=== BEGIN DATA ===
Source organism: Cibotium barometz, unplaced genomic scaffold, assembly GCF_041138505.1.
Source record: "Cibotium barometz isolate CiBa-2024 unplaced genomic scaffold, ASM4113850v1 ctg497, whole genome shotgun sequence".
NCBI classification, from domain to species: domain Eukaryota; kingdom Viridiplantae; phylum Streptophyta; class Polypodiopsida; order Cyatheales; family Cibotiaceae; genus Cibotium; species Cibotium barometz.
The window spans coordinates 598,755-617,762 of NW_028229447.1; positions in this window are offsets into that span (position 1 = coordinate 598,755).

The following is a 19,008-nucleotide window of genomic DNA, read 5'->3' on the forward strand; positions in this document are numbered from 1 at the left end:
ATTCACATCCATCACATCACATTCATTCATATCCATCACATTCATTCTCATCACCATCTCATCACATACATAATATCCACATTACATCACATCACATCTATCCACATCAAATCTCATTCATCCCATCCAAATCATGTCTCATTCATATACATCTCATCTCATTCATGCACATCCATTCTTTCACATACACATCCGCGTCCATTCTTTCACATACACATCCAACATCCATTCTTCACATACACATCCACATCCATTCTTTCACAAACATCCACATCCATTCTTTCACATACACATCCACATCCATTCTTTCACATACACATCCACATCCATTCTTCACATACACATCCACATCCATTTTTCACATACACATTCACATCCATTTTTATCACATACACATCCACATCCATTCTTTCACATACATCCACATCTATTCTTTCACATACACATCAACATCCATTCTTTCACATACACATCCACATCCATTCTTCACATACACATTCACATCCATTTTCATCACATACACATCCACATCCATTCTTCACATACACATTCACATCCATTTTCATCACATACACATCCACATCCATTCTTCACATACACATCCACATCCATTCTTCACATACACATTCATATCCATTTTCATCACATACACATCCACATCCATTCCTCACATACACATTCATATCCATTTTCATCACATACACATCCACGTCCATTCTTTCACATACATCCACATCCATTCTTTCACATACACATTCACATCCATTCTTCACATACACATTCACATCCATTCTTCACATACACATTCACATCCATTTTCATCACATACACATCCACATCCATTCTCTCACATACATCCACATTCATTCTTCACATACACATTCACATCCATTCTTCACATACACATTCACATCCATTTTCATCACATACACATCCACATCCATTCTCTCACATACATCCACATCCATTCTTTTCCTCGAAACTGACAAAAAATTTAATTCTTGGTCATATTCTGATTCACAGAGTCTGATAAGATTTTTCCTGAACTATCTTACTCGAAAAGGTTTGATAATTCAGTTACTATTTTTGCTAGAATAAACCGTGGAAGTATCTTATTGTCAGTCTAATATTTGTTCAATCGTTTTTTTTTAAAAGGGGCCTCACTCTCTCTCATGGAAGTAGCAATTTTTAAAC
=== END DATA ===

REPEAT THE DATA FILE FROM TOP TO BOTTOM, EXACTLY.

Source organism: Cibotium barometz, unplaced genomic scaffold, assembly GCF_041138505.1.
Source record: "Cibotium barometz isolate CiBa-2024 unplaced genomic scaffold, ASM4113850v1 ctg497, whole genome shotgun sequence".
NCBI classification, from domain to species: domain Eukaryota; kingdom Viridiplantae; phylum Streptophyta; class Polypodiopsida; order Cyatheales; family Cibotiaceae; genus Cibotium; species Cibotium barometz.
The window spans coordinates 598,755-617,762 of NW_028229447.1; positions in this window are offsets into that span (position 1 = coordinate 598,755).

The following is a 19,008-nucleotide window of genomic DNA, read 5'->3' on the forward strand; positions in this document are numbered from 1 at the left end:
ATTCACATCCATCACATCACATTCATTCATATCCATCACATTCATTCTCATCACCATCTCATCACATACATAATATCCACATTACATCACATCACATCTATCCACATCAAATCTCATTCATCCCATCCAAATCATGTCTCATTCATATACATCTCATCTCATTCATGCACATCCATTCTTTCACATACACATCCGCGTCCATTCTTTCACATACACATCCAACATCCATTCTTCACATACACATCCACATCCATTCTTTCACAAACATCCACATCCATTCTTTCACATACACATCCACATCCATTCTTTCACATACACATCCACATCCATTCTTCACATACACATCCACATCCATTTTTCACATACACATTCACATCCATTTTTATCACATACACATCCACATCCATTCTTTCACATACATCCACATCTATTCTTTCACATACACATCAACATCCATTCTTTCACATACACATCCACATCCATTCTTCACATACACATTCACATCCATTTTCATCACATACACATCCACATCCATTCTTCACATACACATTCACATCCATTTTCATCACATACACATCCACATCCATTCTTCACATACACATCCACATCCATTCTTCACATACACATTCATATCCATTTTCATCACATACACATCCACATCCATTCCTCACATACACATTCATATCCATTTTCATCACATACACATCCACGTCCATTCTTTCACATACATCCACATCCATTCTTTCACATACACATTCACATCCATTCTTCACATACACATTCACATCCATTCTTCACATACACATTCACATCCATTTTCATCACATACACATCCACATCCATTCTCTCACATACATCCACATTCATTCTTCACATACACATTCACATCCATTCTTCACATACACATTCACATCCATTTTCATCACATACACATCCACATCCATTCTCTCACATACATCCACATCCATTCTTTTCCTCGAAACTGACAAAAAATTTAATTCTTGGTCATATTCTGATTCACAGAGTCTGATAAGATTTTTCCTGAACTATCTTACTCGAAAAGGTTTGATAATTCAGTTACTATTTTTGCTAGAATAAACCGTGGAAGTATCTTATTGTCAGTCTAATATTTGTTCAATCGTTTTTTTTTAAAAGGGGCCTCACTCTCTCTCATGGAAGTAGCAATTTTTAAAC